A Farewell to Arms: Contrast in Personalities

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  • Topic: Love, Marriage, Sexual intercourse
  • Pages : 5 (1909 words )
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  • Published : March 17, 2005
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Catherine Barkley and Frederic Henry in A Farewell to Arms by Ernest Hemingway present a contrast in personalities: in the ways they are playing opposite roles, in Catherines maturity and leadership and in Frederics immaturity and ineptness, and in the ways they view love. Frederic Henry is the narrorator and the protagonist in the novel. He is a former student of arcitecture of arcitecture who has volunteered to join the Italian Army as an ambulance officer, because he could not speak Italian. He tries to find fulfillment in love following his injury and desertion of his army post. Catherine Barkley is an English nurse with whom Frederic Henry falls in love with. Catherine Barkley takes care of Henry physically and emotionally. Besides making love, Catherine cares for Frederic like a mother cares for her child (Hays-52). Frederic Henry remains selfish despite his love for Catherine, and never comes close to the self sacrificing devotion that his friend, the priest, characterizes as true love (Donaldson-56). When Frederic gets shot in the knee, Catherine is the nurse that takes care of him. When Frederic decides to desert his post, he leaves with Catherine. Frederic does not fall in love with Catherine when he starts telling her he loves her, it is not until later in the book that he finds the love for her in him. Although Catherine loves him with all she has, he does not realize the true meaning of love, at first, but yet still tells her that he does love her.

A contrast in personalities is presented in the ways Frederic and Catherine are playing opposite roles in the relationship in the relationship. In a "normal" relationship between a man and a woman, the man is the one who takes care of the women and all that, but in this relationship it is reversed. Frederic is an ambulance officer for the Italian Army and Catherine is his nurse. Any time Frederic is injured, Catherine is there to help him out and care for him. Not only does Catherine take care of his physical state, but she also takes care of his emotional state. Whenever Frederic is feeling down, Catherine is there to cheer him up. Catherine maturely decides to make a commitment, to love someone who she knows does not love her back, and to take full reponsibility for her actions throughout, including the pregnancy that occurs (Hays-55). Catherine Barkley was a ministract, a mentor, and a teacher to Frederic (Hays-55). She did whatever she could to keep him happy and take good care of him. Frederic absorbs what others teach and then acts at last on his own on his own resolve (Waldhorn-68). As Robert Lewis noted, "Catherine, assumed the active, male role," and in several subtle ways and just as deftly, under cuts Frederic's (Hays-53). Frederic Henry is tutored in the ways of life by other characters in the novel (Waldhorn-68). In Lausanne, Frederic reverses the roles back to normal, nursing Catherine as she had once done for him for a long period in Milan, even donning a hospital a hospital gown as he administers anesthetic from a gas cylinder (Hays-51). Frederic serves Catherine in providing a love object, a focus for her self-prescribed romance therapy that cures her unstable mental state and does bring her hapiness in some way (Hays-51). Catherine is worried about what may happin in the relationship after such changes take place, but decides not to worry about it and just go along with the new changes that are now happening to them.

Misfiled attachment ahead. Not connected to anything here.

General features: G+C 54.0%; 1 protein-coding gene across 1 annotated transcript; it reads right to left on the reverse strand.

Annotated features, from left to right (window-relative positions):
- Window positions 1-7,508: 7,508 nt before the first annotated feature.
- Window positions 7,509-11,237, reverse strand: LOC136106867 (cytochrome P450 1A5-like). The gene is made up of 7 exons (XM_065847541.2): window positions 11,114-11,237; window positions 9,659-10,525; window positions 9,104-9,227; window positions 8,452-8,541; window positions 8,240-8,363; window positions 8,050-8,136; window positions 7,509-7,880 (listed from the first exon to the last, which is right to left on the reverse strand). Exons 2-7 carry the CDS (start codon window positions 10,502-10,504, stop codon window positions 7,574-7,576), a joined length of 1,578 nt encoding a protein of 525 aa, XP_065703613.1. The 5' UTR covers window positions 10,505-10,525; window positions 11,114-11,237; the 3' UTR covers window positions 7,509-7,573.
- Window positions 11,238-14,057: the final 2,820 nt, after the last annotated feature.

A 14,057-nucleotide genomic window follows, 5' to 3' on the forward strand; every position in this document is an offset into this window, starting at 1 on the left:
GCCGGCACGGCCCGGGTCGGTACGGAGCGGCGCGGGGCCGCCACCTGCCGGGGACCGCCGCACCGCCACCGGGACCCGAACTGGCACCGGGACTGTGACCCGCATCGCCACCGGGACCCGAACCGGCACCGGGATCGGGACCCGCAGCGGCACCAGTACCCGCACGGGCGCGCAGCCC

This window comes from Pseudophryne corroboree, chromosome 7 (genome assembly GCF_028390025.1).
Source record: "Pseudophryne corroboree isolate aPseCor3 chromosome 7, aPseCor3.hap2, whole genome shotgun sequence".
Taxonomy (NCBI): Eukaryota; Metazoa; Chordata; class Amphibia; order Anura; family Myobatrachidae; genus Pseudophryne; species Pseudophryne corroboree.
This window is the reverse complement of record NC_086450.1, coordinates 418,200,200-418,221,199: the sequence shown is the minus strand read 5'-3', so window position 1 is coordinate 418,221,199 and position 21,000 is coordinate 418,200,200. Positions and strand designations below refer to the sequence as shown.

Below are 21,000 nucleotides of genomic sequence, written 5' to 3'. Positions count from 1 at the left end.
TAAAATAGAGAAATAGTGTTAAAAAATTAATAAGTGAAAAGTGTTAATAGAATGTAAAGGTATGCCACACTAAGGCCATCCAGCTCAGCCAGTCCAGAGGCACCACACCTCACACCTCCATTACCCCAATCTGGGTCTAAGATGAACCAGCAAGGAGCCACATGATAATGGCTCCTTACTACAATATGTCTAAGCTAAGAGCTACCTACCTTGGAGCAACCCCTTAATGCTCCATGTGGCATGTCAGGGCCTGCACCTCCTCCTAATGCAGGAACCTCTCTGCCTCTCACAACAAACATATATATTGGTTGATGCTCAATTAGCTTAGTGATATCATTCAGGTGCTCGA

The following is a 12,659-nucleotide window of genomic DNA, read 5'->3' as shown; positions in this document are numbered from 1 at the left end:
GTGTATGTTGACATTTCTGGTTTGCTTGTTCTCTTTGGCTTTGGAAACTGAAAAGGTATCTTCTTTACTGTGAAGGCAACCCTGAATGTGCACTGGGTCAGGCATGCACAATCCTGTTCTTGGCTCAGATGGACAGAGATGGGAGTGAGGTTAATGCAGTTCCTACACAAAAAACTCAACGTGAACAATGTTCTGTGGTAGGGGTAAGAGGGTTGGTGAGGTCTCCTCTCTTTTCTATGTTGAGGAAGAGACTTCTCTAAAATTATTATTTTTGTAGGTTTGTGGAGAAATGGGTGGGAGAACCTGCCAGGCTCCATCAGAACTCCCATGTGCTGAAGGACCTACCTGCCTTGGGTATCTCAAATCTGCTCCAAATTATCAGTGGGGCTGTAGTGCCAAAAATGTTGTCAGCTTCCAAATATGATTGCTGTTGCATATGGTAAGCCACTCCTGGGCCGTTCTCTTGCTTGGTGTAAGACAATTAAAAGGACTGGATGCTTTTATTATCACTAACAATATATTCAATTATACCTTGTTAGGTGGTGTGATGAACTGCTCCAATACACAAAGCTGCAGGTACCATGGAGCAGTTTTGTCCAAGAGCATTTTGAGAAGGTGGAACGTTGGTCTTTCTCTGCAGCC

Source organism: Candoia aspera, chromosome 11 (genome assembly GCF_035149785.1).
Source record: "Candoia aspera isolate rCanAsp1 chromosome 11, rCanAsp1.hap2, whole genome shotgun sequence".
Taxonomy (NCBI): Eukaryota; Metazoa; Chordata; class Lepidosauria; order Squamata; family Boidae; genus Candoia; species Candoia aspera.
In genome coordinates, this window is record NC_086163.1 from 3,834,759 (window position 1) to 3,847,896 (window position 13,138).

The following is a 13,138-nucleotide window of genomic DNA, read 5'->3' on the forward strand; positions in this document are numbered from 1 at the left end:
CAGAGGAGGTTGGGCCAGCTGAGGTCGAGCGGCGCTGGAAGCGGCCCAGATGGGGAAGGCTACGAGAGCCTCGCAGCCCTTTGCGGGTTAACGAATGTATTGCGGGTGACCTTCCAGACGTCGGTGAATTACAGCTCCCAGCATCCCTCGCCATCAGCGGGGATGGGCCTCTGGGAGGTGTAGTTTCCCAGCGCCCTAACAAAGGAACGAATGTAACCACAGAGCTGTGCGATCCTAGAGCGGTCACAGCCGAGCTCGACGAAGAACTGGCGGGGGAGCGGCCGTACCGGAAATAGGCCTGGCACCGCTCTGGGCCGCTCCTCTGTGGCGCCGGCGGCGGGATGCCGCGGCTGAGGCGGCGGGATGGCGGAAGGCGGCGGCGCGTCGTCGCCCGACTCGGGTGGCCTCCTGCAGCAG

A contrast of personalities is presented in Catherines maturity and leadership and Frederics immautiry and ineptness. Frederic is a very jealous lover as shown in this quote, "I don't. I don't want anybody else to touch you. I'm silly, I get furious if they touch you" (Hemingway-299). Frederic has no wholly explory male figure before him (Waldhorn-68). This could explain why he has no explanation for abandoning his studies for abandoning his studies (Waldhorn-68). As Bell says, "in the isolation of his hospital bed, like a...
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